Before the use of computers became widespread, Trial Bundles were created using typewriters, biros (for page numbering) and photocopiers. The typewriter/biro/photocopier method is a laborious process so typically before this laborious process started in earnest, the bundle-producing party would type up a draft index of documents and FAX it to the other party for agreement. The other party would list any further documents they required and the bundle-producing party would type up an amended draft index or more often (because typing up a new index would be time-consuming - typewriters did not have the ability to insert text) would send a FAX saying how the draft index would be modified (e.g. "we will add the document you mention in paragraph 15 of your letter to... etc. etc... The documents we described as.... was not, but rather... so we amend this description... This also means that... etc. etc."). When the final index was agreed, the laborious process of producing the copies of the bundle, using a pen to number the pages and a photocopier to create the required number of copies, would begin.
These days computers are used, not actual typewriters, but it is surprising how many solicitors firms still use the same basic manual procedure rather than using a system such as Caselines which automatically generates an indexed and paginated bundle in PDF form from the individual document PDFs. Any solicitor's firm which does a significant amount of litigation will use a system such as Caselines because most of the higher courts require bundles in PDF form (as well as hardcopy) with PDF bookmarks, but there are solicitor's firms who mainly concentrate of non-contentious work (conveyancing, Wills, etc.) and only do a small amount of litigation work solely in the County Court (the County Court does not yet require bundles in PDF form). If your opponent who is producing the bundle has no solicitor he will probably use a system such as Caselines, but many solicitor's firms who only do a small amount of litigation, and only in the lower courts, will still use the manual method.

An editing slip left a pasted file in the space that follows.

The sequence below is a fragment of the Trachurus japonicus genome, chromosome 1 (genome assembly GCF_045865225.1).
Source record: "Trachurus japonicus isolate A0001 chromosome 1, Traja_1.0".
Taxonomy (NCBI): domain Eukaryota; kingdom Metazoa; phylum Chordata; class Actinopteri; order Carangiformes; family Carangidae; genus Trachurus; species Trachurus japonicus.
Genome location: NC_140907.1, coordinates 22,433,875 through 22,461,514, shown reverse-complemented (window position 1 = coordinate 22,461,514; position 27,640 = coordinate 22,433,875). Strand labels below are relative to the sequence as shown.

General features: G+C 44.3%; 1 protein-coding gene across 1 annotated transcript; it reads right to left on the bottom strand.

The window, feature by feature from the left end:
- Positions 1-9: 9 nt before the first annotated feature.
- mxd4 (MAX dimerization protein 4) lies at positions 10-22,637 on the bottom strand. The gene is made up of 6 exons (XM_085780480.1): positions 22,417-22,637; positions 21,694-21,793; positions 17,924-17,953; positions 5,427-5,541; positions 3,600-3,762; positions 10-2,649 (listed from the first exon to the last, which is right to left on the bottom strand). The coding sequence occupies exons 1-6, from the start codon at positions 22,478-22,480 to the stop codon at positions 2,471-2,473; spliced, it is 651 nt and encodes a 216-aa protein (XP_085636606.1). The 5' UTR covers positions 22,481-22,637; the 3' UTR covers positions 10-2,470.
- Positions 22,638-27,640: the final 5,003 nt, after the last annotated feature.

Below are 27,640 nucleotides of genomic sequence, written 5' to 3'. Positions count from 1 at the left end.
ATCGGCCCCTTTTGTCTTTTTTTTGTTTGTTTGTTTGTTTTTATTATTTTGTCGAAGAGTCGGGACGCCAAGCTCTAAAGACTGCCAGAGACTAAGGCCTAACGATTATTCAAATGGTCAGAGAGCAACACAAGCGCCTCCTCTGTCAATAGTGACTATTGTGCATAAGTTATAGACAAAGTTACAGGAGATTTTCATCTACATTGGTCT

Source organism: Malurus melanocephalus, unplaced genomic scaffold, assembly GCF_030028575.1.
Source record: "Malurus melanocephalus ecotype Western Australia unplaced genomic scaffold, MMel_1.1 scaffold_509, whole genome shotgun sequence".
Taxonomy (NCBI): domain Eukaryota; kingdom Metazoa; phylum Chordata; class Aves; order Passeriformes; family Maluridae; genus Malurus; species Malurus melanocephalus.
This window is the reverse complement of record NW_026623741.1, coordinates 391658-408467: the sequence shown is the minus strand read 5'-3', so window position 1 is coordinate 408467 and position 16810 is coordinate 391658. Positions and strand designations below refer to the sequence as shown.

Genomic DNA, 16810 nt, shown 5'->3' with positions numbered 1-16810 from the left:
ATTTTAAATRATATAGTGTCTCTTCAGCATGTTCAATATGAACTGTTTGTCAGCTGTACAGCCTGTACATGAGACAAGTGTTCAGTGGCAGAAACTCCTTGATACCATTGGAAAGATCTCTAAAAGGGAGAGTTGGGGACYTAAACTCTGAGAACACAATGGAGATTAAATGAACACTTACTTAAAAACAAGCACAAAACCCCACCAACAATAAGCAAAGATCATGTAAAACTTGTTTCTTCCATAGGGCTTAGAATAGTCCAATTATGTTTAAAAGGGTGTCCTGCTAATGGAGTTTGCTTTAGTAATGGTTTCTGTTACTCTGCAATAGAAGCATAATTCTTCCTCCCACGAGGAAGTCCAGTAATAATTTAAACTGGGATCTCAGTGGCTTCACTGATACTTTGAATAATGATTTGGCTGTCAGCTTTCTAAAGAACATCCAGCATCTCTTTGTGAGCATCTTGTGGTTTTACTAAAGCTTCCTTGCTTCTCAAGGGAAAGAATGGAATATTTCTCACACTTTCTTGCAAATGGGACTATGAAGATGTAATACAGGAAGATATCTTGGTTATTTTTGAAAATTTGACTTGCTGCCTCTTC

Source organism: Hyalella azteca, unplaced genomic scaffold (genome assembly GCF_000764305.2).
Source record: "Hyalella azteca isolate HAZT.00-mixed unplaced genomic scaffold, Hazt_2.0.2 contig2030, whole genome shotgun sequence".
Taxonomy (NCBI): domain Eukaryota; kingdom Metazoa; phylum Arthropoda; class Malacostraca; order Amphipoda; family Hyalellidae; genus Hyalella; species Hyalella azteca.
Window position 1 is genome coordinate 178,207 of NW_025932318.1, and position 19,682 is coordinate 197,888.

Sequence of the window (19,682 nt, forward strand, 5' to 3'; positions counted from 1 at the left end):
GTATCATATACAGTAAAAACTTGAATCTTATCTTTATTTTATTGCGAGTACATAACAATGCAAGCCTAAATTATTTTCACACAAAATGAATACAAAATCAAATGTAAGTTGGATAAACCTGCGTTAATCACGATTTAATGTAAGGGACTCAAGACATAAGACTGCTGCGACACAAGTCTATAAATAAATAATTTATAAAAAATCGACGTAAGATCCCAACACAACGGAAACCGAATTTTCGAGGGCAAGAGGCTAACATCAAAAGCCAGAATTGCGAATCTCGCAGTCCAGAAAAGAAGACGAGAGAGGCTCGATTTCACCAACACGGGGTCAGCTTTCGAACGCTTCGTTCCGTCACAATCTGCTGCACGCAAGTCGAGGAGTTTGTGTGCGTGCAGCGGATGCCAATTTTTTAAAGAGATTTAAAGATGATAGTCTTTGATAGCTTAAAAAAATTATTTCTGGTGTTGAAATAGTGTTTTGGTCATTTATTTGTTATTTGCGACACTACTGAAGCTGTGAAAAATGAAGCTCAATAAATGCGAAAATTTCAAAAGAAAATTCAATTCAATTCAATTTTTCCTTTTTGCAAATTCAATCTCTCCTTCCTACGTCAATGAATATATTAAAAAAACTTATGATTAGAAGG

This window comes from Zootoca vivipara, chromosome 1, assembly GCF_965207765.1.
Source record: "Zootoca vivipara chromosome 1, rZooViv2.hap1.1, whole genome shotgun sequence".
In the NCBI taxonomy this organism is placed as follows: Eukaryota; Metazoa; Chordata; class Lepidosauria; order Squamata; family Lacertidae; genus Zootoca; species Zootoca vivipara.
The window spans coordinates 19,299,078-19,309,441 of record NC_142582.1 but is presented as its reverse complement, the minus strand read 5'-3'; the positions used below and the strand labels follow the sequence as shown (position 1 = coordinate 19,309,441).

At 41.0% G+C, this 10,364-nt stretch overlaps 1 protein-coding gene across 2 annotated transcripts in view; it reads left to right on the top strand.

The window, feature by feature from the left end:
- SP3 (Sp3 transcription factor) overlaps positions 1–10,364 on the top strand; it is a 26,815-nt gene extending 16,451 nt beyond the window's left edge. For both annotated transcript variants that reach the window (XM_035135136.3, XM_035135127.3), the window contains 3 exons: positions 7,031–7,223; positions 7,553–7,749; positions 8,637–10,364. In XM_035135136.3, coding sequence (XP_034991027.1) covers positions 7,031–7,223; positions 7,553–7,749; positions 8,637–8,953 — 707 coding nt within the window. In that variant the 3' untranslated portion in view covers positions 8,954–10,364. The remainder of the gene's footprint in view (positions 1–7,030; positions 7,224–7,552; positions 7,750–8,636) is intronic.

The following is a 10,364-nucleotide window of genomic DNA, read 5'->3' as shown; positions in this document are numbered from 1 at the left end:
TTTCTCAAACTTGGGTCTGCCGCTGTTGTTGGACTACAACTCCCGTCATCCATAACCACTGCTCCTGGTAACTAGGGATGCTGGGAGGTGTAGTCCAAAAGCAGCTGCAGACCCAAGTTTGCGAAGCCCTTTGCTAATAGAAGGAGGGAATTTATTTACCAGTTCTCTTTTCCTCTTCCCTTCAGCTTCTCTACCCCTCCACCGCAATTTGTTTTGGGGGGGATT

If a system such as Caselines is being used there is no reason why the other side should not send you a full draft bundle, but if it is being done manually that would be impractical so you may well find that the bundle-producing party, or rather their solicitors, sends you a draft index they have typed up, rather than a full draft bundle in PDF Form generated by software. There are a number of potential pitfalls in trying to agree the contents of the bundle just by reference to a draft index in this way. The description of a document in the index may not be exact and you may agree (or at least not object to) the index only to discover, when you receive the complete bundle some days later, that the document actually included is not the one you expected and that a document you expected to be included has been omitted. Another potential problem is that, because the index has been typed up manually (rather than generated using PDF indexing software) often it will not list all documents individualy but, to save typing time, will list some documents as a group, and you cannot be 100% sure precisely what set of documents that group description is intended to encompass.
You can send queries but the bundle-producing party may use that as a pretext for an over-complicated reply ("snow job") and try to get you, because the correspondence gets so complicated, into a position in which you go along with what they have said they have done/will do without realising that it results in some document you would have wanted to be included being left out. Even if there is no deliberate intention by the bundle-producing party to leave documents out that can easily happen by mistake if the correspondence gets complicated.